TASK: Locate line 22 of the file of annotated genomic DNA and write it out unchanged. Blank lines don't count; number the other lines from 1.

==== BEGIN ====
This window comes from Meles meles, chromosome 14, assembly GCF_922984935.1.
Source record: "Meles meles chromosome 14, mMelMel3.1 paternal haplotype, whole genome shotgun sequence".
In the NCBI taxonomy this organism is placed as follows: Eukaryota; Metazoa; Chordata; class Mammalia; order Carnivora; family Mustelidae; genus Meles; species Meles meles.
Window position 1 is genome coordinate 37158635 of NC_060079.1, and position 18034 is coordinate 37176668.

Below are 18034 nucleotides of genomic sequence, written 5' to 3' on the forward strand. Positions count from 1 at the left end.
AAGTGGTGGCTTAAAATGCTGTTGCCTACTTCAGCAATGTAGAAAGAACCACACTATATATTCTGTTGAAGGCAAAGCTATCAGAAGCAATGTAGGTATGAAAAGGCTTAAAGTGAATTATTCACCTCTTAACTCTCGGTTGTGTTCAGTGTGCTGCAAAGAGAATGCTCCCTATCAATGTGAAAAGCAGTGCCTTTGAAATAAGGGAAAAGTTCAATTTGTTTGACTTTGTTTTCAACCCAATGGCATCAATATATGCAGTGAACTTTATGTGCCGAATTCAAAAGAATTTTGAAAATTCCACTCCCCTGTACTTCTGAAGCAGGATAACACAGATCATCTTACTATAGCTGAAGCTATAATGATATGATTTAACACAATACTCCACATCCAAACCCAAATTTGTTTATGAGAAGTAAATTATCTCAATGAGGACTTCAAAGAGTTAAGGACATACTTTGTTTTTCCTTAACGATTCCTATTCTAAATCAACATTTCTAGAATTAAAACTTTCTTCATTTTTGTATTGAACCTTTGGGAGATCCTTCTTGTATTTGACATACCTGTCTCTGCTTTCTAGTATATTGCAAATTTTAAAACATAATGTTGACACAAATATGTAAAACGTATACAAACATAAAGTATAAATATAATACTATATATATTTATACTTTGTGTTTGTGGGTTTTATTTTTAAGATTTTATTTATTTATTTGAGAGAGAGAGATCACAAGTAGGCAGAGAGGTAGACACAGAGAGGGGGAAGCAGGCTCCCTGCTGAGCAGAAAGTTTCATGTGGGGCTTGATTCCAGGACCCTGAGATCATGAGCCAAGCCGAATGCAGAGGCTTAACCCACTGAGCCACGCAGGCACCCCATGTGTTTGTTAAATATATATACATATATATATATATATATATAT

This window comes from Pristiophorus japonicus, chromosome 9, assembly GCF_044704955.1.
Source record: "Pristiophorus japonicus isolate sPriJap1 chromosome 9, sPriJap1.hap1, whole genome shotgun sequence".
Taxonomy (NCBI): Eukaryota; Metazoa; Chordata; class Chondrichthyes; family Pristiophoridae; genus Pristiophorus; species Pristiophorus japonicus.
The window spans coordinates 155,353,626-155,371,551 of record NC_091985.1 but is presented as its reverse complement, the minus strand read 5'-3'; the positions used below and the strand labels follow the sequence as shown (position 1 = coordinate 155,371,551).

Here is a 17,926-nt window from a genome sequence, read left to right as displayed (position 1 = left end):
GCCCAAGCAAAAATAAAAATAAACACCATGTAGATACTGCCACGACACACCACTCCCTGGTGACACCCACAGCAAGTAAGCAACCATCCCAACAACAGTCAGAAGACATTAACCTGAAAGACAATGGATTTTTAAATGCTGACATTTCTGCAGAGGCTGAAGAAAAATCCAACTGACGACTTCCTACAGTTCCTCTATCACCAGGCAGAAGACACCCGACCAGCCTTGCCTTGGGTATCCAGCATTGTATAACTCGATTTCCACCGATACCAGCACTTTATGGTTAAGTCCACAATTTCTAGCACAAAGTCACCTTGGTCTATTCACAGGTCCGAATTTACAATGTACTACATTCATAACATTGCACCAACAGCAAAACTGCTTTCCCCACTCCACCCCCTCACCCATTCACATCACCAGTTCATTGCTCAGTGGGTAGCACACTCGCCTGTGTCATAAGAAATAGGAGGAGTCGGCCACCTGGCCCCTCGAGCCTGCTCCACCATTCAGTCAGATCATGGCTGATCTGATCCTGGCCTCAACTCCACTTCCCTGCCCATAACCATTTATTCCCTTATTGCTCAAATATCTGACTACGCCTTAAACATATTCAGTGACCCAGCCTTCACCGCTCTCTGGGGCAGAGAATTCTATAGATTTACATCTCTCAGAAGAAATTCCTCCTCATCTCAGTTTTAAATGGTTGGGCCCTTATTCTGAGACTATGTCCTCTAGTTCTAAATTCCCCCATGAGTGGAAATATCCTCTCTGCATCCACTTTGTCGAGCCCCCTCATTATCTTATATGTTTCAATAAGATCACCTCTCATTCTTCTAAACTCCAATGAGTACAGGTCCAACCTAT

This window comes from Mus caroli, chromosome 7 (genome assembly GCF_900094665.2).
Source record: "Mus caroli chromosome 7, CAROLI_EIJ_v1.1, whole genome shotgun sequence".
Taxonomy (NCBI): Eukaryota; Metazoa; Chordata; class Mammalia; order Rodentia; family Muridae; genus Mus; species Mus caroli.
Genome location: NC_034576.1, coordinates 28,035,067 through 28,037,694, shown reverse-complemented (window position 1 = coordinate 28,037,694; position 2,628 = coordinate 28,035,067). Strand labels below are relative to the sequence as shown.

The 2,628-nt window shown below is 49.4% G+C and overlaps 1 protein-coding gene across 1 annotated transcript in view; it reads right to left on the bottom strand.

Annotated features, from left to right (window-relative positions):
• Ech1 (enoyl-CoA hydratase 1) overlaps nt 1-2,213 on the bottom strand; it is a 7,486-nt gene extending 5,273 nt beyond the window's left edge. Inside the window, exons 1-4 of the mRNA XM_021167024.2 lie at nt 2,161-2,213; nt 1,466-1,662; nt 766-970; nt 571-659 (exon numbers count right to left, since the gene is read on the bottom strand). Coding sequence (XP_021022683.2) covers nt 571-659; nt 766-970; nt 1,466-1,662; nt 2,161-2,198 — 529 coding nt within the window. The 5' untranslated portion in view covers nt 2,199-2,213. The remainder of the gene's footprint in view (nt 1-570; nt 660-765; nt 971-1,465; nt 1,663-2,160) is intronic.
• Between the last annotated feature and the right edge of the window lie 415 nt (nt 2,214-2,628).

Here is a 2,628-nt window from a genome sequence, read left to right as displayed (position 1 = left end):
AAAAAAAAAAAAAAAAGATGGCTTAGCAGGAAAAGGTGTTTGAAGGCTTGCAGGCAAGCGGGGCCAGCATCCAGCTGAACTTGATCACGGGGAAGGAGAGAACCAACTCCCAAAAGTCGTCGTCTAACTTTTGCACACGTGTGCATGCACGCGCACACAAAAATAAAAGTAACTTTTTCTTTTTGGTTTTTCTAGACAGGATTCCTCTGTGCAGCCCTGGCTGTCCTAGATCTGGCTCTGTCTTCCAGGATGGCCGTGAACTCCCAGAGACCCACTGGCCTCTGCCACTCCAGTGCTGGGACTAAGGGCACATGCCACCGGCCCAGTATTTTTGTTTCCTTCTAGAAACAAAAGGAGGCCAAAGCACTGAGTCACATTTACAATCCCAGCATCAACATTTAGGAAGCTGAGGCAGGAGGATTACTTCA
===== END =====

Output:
AAAAAAAAAAAAAAAAGATGGCTTAGCAGGAAAAGGTGTTTGAAGGCTTGCAGGCAAGCGGGGCCAGCATCCAGCTGAACTTGATCACGGGGAAGGAGAGAACCAACTCCCAAAAGTCGTCGTCTAACTTTTGCACACGTGTGCATGCACGCGCACACAAAAATAAAAGTAACTTTTTCTTTTTGGTTTTTCTAGACAGGATTCCTCTGTGCAGCCCTGGCTGTCCTAGATCTGGCTCTGTCTTCCAGGATGGCCGTGAACTCCCAGAGACCCACTGGCCTCTGCCACTCCAGTGCTGGGACTAAGGGCACATGCCACCGGCCCAGTATTTTTGTTTCCTTCTAGAAACAAAAGGAGGCCAAAGCACTGAGTCACATTTACAATCCCAGCATCAACATTTAGGAAGCTGAGGCAGGAGGATTACTTCA